1. Thank you so much for your kind words. I am glad you are here! Welcome.

  11. I look forward to your blog as you completely understand our kids. I too am concerned about the eating at the table, but for the same reasons my aspie grandson can not handle eating at the table. He eats a lot of time in his room. Hygiene is a biggie, washing hair is a night mare, toileting is making progress. A high five for the later. Keep up the good that you do and share.

  12. I hear you. My son paints by number pictures into the night and also makes model planes and ships. I needed a quiet activity that wouldn’t disturb the rest of the family. He is wide awake and sleeps until 10am. I used to have to put a pot plant between my children so they couldn’t watch each other eat and play music.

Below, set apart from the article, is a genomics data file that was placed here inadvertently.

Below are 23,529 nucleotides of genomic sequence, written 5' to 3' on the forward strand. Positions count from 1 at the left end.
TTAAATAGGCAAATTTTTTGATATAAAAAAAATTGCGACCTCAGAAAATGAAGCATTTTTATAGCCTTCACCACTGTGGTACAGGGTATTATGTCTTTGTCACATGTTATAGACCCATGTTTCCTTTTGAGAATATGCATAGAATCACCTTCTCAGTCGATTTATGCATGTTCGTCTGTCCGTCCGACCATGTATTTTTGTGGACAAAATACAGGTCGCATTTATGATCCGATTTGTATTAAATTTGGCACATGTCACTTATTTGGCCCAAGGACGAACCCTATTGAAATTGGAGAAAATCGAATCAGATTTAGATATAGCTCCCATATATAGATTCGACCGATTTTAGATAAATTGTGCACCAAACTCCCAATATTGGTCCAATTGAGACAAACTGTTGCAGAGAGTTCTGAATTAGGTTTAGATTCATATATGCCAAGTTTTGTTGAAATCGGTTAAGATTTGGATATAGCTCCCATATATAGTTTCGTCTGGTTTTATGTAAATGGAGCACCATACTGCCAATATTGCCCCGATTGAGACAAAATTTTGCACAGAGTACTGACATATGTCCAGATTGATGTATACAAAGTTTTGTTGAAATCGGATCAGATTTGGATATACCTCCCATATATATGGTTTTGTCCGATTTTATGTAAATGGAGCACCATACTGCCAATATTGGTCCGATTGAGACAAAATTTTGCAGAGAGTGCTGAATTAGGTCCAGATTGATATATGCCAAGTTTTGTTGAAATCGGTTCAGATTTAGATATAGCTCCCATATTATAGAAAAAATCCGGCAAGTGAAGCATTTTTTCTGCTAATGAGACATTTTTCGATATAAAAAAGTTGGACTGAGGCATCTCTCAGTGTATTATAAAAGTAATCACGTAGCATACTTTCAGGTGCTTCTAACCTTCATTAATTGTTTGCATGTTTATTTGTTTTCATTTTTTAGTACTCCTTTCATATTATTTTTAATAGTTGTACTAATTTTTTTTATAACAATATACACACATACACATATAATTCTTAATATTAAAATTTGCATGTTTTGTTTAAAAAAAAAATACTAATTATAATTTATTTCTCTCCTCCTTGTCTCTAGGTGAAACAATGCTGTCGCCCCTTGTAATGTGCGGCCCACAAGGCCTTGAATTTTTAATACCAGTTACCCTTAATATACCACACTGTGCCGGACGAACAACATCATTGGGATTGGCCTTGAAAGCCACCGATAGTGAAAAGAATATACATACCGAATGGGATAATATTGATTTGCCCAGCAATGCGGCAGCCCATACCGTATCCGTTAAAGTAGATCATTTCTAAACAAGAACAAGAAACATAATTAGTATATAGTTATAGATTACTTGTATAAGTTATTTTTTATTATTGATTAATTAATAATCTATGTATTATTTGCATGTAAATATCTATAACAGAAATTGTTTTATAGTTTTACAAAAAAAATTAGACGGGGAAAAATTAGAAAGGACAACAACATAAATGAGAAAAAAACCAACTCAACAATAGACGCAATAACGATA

13. Thank you for letting me know that I am not alone. We haven’t eaten together for years because of sensory issues of my NT grandsons. It is ok because they eat! Eating out has been over for awhile but I love drive thru. The oldest struggles to leave the house and I am hoping it will improve. Our home operates as yours. So thankful for you sharing truth in our reality. Keep on sharing as I definitely need you. I do wish I was a night owl though. Laugh out aloud.

  14. Every single time I read one of your posts, I can exhale. I am so very thankful that you’ve chosen to share with the world. We share many of your same struggles, and I feel down deep in my bones that my son doesn’t need to be fixed, just accepted and supported in working it all out in a bewildering world. With all the voices telling me he’s broken, or I’m making excuses for him, YOUR voice rings truer than true and assures me I can trust my intution. Thank you.

    1. I am in tears reading your words, Jeannie. You CAN trust your intuition and I am glad you are exhaling. Doing it right along with you!